Of course, what the Packers gained in bridging from one franchise quarterback to another, they lost in some ugliness and bitterness that resulted from Favre’s departure. That might not be the way to go for every team.

“I don’t know that we’re looking at models or looking for models,” Tomlin said. “We do business how we do business, and it’s worked pretty well for us.”

McAdoo was a young assistant on the Packers when they had both Favre and Rodgers and lived through that transition.

“What I recall from it is there was a future Hall of Fame quarterback who was starting and there was a young player who was working, trying to get better and work on his fundamentals and learn the system and trying to find his way,” he said. “I don’t know that there were many feelings involved along the way. Everyone was just trying to do their job.”

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Asked about any lessons he learned from that experience that could help with the Giants’ eventual quarterback transition, McAdoo said: “I haven’t thought about that one bit.”

He should start. Replacing a two-time Super Bowl-winning quarterback — whether it is this year or five years from now — does take some planning.

“You do it in the same ways that you replace other people, obviously with the understanding of how important the position is, but the process is the process,” Tomlin said. “You look at available talent via the draft or via free agency and you make decisions that are best for the organization moving forward from a talent standpoint and from a fit standpoint.”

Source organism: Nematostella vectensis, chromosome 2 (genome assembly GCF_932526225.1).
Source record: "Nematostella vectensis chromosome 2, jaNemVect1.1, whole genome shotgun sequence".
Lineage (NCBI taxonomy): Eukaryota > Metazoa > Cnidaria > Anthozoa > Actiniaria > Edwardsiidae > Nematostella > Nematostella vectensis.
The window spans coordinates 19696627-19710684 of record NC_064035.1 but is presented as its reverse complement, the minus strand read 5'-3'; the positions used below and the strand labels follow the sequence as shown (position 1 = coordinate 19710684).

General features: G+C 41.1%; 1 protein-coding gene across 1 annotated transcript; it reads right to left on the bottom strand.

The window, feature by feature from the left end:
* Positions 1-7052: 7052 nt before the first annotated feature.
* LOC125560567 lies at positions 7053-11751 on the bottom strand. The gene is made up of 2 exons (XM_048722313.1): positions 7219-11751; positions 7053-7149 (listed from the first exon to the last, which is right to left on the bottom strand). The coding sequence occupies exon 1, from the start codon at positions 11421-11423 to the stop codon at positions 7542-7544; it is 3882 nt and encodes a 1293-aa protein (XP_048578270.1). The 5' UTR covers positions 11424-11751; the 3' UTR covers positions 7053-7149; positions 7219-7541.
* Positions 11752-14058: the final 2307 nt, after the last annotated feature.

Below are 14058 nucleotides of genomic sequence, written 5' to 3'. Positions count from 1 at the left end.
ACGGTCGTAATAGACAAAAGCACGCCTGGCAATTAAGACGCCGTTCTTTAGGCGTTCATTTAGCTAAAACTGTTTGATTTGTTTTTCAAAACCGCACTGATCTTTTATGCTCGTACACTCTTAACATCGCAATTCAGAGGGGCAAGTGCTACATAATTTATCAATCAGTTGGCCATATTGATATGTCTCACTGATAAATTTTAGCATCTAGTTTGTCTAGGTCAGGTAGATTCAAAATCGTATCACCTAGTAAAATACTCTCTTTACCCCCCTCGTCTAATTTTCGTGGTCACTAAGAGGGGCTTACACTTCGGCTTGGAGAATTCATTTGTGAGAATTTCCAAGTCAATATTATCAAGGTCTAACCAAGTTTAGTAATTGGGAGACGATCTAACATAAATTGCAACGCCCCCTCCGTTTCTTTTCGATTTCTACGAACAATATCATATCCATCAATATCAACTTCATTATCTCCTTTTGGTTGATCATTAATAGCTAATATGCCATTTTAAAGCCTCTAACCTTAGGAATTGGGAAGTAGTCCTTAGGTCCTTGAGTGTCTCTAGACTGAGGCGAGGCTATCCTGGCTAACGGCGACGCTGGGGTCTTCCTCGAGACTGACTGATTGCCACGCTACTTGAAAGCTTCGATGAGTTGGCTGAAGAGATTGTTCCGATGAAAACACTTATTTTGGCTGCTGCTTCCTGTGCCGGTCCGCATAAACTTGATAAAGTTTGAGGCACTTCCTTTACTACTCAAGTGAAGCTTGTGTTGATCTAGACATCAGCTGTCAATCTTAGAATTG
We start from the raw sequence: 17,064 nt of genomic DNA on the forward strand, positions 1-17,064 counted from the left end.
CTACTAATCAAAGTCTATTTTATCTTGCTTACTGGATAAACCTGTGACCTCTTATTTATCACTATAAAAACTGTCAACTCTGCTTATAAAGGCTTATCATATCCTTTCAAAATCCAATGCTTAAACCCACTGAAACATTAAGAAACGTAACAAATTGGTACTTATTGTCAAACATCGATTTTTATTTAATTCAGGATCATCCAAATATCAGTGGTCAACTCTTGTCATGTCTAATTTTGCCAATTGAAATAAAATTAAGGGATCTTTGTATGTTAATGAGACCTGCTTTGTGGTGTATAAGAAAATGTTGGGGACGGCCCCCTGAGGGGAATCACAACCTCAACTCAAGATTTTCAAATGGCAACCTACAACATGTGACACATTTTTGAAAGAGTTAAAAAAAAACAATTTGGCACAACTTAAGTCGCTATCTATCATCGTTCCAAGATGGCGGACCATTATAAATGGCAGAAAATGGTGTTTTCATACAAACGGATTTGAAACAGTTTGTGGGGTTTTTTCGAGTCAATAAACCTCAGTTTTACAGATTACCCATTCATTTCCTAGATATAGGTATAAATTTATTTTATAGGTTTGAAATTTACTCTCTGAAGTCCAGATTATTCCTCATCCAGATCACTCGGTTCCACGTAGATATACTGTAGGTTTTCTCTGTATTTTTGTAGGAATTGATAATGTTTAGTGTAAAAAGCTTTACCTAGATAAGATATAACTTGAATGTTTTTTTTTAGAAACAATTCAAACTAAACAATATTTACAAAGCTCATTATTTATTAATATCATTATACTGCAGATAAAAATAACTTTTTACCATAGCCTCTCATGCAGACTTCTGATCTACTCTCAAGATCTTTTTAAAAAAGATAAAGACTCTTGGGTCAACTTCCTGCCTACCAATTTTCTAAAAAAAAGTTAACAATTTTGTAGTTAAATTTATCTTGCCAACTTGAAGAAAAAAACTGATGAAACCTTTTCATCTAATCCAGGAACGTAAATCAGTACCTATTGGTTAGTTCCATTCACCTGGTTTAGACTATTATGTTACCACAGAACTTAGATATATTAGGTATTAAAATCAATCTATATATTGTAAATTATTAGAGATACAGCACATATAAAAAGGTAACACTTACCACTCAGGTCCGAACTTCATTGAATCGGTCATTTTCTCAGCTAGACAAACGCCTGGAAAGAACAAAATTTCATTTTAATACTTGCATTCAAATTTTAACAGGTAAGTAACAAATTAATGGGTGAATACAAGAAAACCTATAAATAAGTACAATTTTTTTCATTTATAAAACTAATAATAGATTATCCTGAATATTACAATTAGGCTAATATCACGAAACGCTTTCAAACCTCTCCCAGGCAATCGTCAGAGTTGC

No matter whether your quarterback is 36 or 26, that’s something all teams look at. Or should be.

“The one thing about the position is you don’t ever pass up a quarterback,” said McCarthy, whose team drafted Brett Hundley in 2015 just a few months after Rodgers was named NFL Most Valuable Player. “It’s the most important position in the game of football and I think you always need to try to develop it. If the timing is not right in terms of making that transition, obviously that player has value, and that’s healthy value for your football team.”

One need only look to New England and the teams clamoring to pry Jimmy Garoppolo away from the Patriots for a sense of that. The Giants tried that with Ryan Nassib, trading up to draft him in the fourth round in 2013 and then publicly hoping that he would never have to play for them. Mission accomplished!

But that’s not what the Giants, Chargers and Steelers will be doing in this next month leading up to the draft. Will any of them take a quarterback project in the first or second round? That’s hard to say. It depends, obviously, on who is available and what their projection is as a player.

“Aaron was too good of a player to be on the board that long,” McCarthy said of the Packers’ decision to take him with the 24th overall pick. “Ted [Thompson, the Packers’ general manager] wasn’t expecting him to be there, but they were obviously talking about it as the draft went on. It was a no-brainer when they picked him.”

Or maybe they can find a franchise quarterback in later rounds, just as the Cowboys did with Prescott and the Seahawks did with Russell Wilson.

Both of those players started as rookies. These teams might not be interested in that. Yet.

“Philip is the type of guy you’re going to eventually have to run off,” Lynn said of his quarterback. “I don’t think he’s ever going to retire. He’s the ultimate competitor. And that’s how you like them. Guys who start talking about wanting to play one or two more years, those aren’t the type of guys I want to coach. I want to coach the ones who want to play forever.”

In this league, though, no one ever does.